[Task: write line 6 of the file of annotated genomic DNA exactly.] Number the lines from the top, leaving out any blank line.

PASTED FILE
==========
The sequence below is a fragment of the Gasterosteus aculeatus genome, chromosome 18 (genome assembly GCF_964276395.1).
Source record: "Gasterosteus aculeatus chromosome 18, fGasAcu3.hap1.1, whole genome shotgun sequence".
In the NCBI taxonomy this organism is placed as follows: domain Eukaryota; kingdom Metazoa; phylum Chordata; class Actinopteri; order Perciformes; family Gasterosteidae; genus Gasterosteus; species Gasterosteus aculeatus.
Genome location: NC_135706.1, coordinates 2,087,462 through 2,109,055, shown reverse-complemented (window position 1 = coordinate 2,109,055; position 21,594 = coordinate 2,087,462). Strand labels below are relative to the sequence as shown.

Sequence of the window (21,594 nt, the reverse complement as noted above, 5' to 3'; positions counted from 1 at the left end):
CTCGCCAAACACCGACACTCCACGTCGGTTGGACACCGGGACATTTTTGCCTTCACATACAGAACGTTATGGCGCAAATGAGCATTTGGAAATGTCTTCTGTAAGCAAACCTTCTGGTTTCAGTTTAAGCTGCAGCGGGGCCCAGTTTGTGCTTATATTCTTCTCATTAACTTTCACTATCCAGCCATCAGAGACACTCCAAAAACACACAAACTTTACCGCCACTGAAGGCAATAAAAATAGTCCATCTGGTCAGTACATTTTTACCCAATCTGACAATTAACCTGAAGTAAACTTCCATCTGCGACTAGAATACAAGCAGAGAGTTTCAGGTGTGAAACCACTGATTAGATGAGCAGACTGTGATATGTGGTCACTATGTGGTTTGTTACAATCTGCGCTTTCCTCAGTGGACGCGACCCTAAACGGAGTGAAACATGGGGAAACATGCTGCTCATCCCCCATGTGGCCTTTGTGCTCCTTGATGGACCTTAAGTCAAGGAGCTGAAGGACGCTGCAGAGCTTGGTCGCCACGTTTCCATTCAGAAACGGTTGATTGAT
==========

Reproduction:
CTCGCCAAACACCGACACTCCACGTCGGTTGGACACCGGGACATTTTTGCCTTCACATACAGAACGTTATGGCGCAAATGAGCATTTGGAAATGTCTTCTGTAAGCAAACCTTCTGGTTTCAGTTTAAGCTGCAGCGGGGCCCAGTTTGTGCTTATATTCTTCTCATTAACTTTCACTATCCAGCCATCAGAGACACTCCAAAAACACACAAACTTTACCGCCACTGAAGGCAATAAAAATAGTCCATCTGGTCAGTACATTTTTACCCAATCTGACAATTAACCTGAAGTAAACTTCCATCTGCGACTAGAATACAAGCAGAGAGTTTCAGGTGTGAAACCACTGATTAGATGAGCAGACTGTGATATGTGGTCACTATGTGGTTTGTTACAATCTGCGCTTTCCTCAGTGGACGCGACCCTAAACGGAGTGAAACATGGGGAAACATGCTGCTCATCCCCCATGTGGCCTTTGTGCTCCTTGATGGACCTTAAGTCAAGGAGCTGAAGGACGCTGCAGAGCTTGGTCGCCACGTTTCCATTCAGAAACGGTTGATTGAT